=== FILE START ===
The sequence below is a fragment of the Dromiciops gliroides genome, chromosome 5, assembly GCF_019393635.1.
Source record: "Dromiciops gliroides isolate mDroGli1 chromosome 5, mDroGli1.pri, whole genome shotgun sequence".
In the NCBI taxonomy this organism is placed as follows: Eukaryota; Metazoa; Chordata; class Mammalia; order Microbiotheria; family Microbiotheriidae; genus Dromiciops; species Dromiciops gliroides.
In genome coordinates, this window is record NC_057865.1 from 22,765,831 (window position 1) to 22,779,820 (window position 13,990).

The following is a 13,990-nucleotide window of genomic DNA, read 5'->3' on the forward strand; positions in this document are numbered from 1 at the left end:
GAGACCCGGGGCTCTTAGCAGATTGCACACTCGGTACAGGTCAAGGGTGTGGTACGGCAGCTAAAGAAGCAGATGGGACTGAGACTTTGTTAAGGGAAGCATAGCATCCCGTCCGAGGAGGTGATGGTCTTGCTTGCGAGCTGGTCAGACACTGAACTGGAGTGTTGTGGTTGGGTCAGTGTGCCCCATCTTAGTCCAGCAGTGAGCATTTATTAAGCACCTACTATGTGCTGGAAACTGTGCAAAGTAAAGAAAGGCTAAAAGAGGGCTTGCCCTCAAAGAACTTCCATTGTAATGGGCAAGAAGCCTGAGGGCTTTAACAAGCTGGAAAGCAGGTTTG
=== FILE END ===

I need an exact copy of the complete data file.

The sequence below is a fragment of the Dromiciops gliroides genome, chromosome 5, assembly GCF_019393635.1.
Source record: "Dromiciops gliroides isolate mDroGli1 chromosome 5, mDroGli1.pri, whole genome shotgun sequence".
In the NCBI taxonomy this organism is placed as follows: Eukaryota; Metazoa; Chordata; class Mammalia; order Microbiotheria; family Microbiotheriidae; genus Dromiciops; species Dromiciops gliroides.
In genome coordinates, this window is record NC_057865.1 from 22,765,831 (window position 1) to 22,779,820 (window position 13,990).

The following is a 13,990-nucleotide window of genomic DNA, read 5'->3' on the forward strand; positions in this document are numbered from 1 at the left end:
GAGACCCGGGGCTCTTAGCAGATTGCACACTCGGTACAGGTCAAGGGTGTGGTACGGCAGCTAAAGAAGCAGATGGGACTGAGACTTTGTTAAGGGAAGCATAGCATCCCGTCCGAGGAGGTGATGGTCTTGCTTGCGAGCTGGTCAGACACTGAACTGGAGTGTTGTGGTTGGGTCAGTGTGCCCCATCTTAGTCCAGCAGTGAGCATTTATTAAGCACCTACTATGTGCTGGAAACTGTGCAAAGTAAAGAAAGGCTAAAAGAGGGCTTGCCCTCAAAGAACTTCCATTGTAATGGGCAAGAAGCCTGAGGGCTTTAACAAGCTGGAAAGCAGGTTTG